Noting that previous cease-fires have broken down, he said: "And we do not want to see territory ceded to the bad guys, and the people who took over Swat are very bad people."

Asked to comment on Holbrooke's remark State Department spokesman Gordon Duguid said the envoy had spoken to the Pakistanis. "They understand that the threat of terrorism is a threat to them as well as to us."

The US, he said would be talking to the Pakistanis about this at a review meeting on Afghanistan next week that will be attended by delegations from both the countries led by their foreign ministers.

The Pakistani government's pact with the Taliban to introduce Islamic law in the northwestern Swat valley has raised concern among NATO countries with troops in neighbouring Afghanistan that are struggling to quell the Taliban in the border region.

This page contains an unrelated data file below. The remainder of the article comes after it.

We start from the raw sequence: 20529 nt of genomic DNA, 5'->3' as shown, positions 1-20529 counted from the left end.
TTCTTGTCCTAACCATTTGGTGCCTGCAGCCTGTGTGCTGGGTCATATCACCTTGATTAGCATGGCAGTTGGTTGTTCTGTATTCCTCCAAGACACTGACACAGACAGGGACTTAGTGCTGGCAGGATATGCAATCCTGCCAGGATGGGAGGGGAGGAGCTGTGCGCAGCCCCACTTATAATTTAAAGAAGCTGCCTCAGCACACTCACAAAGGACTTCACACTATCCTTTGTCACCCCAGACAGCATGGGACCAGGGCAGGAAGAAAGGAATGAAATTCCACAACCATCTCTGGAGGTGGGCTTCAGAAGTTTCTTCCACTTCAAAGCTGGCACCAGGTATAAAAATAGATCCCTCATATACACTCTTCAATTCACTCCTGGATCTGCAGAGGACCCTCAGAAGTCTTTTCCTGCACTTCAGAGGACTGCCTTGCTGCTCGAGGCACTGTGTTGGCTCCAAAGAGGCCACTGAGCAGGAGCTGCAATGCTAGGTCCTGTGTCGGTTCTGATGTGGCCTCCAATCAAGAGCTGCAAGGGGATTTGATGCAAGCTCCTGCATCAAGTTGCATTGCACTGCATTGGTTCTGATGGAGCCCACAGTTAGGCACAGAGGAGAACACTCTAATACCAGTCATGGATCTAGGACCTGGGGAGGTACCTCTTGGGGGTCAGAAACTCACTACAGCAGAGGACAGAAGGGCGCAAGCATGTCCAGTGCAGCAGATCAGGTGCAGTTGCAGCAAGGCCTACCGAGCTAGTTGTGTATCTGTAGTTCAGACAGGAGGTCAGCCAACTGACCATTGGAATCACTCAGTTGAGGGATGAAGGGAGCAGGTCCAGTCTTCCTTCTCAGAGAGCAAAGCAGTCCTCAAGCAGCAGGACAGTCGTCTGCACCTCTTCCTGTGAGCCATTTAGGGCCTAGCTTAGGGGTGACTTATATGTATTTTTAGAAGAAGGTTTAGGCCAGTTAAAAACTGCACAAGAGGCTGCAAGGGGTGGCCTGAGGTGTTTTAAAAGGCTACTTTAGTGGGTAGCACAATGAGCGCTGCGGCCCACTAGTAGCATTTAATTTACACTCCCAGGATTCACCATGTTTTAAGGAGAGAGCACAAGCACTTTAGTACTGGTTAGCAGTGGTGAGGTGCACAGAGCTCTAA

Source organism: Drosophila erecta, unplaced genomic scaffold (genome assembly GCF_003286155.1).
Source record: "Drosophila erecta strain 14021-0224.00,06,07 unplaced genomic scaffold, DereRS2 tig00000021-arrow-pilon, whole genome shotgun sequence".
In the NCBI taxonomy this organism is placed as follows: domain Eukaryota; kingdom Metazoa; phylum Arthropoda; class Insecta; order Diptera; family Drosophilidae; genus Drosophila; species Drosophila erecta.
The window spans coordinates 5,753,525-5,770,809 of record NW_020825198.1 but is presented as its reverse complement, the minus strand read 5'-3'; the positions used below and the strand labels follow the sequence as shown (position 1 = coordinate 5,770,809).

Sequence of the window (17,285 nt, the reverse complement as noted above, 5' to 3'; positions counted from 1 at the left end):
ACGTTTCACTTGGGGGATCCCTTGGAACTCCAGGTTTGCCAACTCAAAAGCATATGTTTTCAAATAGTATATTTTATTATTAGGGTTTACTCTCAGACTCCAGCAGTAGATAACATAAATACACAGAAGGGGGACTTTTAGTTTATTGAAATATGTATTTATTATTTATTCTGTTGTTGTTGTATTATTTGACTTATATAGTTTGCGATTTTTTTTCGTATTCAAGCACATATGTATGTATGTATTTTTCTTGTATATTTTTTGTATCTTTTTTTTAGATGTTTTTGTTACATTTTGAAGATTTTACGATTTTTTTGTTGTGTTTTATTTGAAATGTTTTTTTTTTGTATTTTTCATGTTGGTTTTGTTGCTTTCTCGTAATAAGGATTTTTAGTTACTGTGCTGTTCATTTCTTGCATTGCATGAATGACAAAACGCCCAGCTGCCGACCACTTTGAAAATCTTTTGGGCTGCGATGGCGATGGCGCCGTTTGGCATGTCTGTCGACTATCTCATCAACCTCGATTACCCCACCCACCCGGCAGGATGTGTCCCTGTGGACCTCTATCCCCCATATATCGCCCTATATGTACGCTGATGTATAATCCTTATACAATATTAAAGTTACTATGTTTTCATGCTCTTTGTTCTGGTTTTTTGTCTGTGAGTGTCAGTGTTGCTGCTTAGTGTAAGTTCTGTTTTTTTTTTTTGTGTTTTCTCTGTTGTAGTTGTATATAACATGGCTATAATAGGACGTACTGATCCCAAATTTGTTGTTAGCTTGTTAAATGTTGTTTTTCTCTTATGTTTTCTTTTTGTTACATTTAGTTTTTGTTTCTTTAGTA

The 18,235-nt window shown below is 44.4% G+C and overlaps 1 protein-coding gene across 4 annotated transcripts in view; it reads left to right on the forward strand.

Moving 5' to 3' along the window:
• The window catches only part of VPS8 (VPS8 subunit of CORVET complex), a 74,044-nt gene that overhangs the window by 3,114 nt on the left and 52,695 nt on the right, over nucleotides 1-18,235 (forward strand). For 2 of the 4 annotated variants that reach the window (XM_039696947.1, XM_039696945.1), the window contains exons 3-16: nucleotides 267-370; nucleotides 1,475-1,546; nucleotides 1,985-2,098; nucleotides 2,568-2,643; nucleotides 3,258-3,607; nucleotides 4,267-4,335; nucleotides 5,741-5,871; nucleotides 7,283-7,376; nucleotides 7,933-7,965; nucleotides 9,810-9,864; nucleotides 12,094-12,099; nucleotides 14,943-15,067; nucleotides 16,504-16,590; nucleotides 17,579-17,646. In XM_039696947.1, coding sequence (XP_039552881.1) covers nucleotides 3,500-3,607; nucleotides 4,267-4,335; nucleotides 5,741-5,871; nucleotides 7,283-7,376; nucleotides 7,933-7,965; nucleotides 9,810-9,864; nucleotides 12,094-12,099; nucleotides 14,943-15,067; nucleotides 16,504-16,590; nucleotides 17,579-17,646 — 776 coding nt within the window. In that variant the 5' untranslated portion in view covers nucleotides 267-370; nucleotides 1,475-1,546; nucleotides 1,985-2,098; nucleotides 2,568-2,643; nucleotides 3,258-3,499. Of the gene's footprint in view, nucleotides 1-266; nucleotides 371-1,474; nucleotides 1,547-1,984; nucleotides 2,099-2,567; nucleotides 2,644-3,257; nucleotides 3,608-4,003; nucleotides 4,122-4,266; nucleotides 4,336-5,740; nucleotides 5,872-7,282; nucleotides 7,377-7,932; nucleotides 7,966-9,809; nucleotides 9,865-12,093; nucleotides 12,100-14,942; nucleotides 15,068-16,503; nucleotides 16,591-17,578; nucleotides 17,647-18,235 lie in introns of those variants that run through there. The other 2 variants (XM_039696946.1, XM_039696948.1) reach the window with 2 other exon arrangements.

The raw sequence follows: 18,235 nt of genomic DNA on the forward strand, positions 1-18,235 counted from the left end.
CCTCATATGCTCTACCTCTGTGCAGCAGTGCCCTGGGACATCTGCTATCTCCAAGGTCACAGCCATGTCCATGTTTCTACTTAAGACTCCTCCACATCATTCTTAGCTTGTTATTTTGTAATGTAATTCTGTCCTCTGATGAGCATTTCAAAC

IANS | February 20, 2009

Kashmir Not on my Place: Holbrooke
By Arun Kumar

US special envoy Richard Holbrooke has confirmed that Kashmir is not part of his mission, but hoped India and Pakistan would find common cause to reduce the threat of terrorism by taking it on head on.

"Yes, it is not part of my mission to work on Kashmir," the envoy to Afghanistan and Pakistan told PBS television in an interview when asked what was going to be President Barack Obama's goal since as a candidate he had suggested that the US should probably help try to resolve the Kashmir crisis.

Asked to comment on a new book by David Sanger of the New York Times suggesting that the Pakistani military's support of the Taliban stems in large part from their fear of India, which they believe is gaining a foothold in Afghanistan, Holbrooke called it "an interesting point."